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Economic implications of socio-cultural correlates of HIV/AIDS: an analysis of global data

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In formulating economic policy in health affairs where millions of people are deemed to be at risk, the evidence that informs such policy must be clear and unambiguous. For nearly 30 years there has been a prevailing consensus supporting the hypothesis that a retrovirus, Human Immunodeficiency Virus (HIV), is the unique and exclusive cause of a pandemic of Acquired Immune Deficiency Syndrome (AIDS); that HIV spreads heterosexually; and that all who acquire it will inevitably and inexorably develop AIDS and eventually die. This article shows that whilst this hypothesis is widely and uncritically held the epidemiological data collected impartially and globally are consistent with other hypotheses where anomalies are fewer. There are substantial resource implications. The findings suggest that resources should, especially in African countries, be directed away from research into HIV and use of anti-retroviral drugs and vaccines into projects to improve basic living conditions in the areas of water quality, basic hygiene and nutrition, where recurrences of other lethal diseases overlap with HIV/AIDS.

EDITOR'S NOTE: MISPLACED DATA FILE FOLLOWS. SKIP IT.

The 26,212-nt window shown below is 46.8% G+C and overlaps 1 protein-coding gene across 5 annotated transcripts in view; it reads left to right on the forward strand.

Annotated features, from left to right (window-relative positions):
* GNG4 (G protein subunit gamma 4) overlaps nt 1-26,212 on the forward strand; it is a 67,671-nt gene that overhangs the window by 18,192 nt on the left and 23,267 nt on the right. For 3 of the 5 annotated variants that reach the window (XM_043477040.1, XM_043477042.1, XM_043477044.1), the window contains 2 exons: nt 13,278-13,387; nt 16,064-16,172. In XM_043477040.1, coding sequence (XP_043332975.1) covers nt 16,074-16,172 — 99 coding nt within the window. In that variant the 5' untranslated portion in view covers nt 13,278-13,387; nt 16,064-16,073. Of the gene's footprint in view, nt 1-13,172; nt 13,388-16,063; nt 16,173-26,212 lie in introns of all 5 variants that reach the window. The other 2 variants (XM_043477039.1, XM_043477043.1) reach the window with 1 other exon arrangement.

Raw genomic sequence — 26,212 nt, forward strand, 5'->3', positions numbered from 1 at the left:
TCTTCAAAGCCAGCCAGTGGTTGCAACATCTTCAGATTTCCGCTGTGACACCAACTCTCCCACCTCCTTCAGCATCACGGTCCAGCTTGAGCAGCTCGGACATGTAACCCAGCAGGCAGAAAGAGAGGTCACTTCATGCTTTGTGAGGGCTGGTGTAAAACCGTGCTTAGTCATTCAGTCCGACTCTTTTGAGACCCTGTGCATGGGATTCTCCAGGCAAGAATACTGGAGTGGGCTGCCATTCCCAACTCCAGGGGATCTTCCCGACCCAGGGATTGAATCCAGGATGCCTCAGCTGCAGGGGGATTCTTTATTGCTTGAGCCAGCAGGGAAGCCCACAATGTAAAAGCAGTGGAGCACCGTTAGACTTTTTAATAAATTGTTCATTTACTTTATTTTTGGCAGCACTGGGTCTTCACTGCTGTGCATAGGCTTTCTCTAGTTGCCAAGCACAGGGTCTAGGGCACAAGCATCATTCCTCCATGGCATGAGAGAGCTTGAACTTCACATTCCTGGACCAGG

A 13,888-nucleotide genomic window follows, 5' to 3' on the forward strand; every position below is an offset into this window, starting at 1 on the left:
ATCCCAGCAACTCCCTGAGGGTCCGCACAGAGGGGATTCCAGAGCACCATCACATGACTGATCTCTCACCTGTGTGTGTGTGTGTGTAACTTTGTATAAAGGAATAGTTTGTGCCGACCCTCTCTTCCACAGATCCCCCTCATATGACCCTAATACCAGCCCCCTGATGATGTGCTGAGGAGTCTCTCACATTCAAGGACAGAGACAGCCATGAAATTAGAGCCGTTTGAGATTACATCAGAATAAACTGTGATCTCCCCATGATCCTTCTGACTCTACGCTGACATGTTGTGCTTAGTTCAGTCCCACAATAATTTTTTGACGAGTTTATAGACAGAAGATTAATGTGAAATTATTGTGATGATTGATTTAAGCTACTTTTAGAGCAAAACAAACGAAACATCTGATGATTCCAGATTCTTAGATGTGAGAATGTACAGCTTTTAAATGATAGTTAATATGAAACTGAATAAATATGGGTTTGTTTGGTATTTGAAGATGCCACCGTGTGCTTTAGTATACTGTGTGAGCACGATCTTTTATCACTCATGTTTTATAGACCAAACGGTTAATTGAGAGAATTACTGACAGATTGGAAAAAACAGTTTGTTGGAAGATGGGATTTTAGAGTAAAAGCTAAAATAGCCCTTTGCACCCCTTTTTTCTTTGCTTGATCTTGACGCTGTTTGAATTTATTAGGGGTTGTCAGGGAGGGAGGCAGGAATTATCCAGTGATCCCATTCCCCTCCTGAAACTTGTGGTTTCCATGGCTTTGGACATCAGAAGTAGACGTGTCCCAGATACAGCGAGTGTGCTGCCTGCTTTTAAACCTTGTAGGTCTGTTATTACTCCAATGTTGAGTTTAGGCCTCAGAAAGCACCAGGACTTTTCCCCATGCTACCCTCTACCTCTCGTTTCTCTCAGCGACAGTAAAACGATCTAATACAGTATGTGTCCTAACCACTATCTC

Keywords: Africa; Asia; H51; HIV/AIDS; I18; J18; prevention policy

Document Type: Research Article

DOI: http://dx.doi.org/10.1080/00036846.2011.639737

Affiliations: 1: Department of Education,Communication and Language Studies, University of Newcastle upon Tyne, NE1 7RU, UK 2: Emeritus Professor of Public Health, University of Glasgow, Glasgow, UK

Publication date: May 1, 2013

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